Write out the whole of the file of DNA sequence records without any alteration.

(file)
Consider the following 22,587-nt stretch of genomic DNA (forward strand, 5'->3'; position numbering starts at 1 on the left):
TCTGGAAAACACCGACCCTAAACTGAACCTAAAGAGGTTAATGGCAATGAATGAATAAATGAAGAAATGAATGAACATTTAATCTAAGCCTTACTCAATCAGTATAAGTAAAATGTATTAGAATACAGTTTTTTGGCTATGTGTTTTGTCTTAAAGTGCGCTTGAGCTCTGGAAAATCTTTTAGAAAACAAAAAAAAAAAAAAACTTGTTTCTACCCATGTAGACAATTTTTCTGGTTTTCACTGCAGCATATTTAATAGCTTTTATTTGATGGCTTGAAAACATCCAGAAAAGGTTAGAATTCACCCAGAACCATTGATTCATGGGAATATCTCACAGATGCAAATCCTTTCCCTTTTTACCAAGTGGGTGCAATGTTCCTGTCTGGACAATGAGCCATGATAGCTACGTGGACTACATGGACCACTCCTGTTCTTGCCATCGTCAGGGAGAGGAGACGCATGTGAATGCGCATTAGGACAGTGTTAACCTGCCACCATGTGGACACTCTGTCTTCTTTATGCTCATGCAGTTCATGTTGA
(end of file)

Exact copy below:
Consider the following 22,587-nt stretch of genomic DNA (forward strand, 5'->3'; position numbering starts at 1 on the left):
TCTGGAAAACACCGACCCTAAACTGAACCTAAAGAGGTTAATGGCAATGAATGAATAAATGAAGAAATGAATGAACATTTAATCTAAGCCTTACTCAATCAGTATAAGTAAAATGTATTAGAATACAGTTTTTTGGCTATGTGTTTTGTCTTAAAGTGCGCTTGAGCTCTGGAAAATCTTTTAGAAAACAAAAAAAAAAAAAAACTTGTTTCTACCCATGTAGACAATTTTTCTGGTTTTCACTGCAGCATATTTAATAGCTTTTATTTGATGGCTTGAAAACATCCAGAAAAGGTTAGAATTCACCCAGAACCATTGATTCATGGGAATATCTCACAGATGCAAATCCTTTCCCTTTTTACCAAGTGGGTGCAATGTTCCTGTCTGGACAATGAGCCATGATAGCTACGTGGACTACATGGACCACTCCTGTTCTTGCCATCGTCAGGGAGAGGAGACGCATGTGAATGCGCATTAGGACAGTGTTAACCTGCCACCATGTGGACACTCTGTCTTCTTTATGCTCATGCAGTTCATGTTGA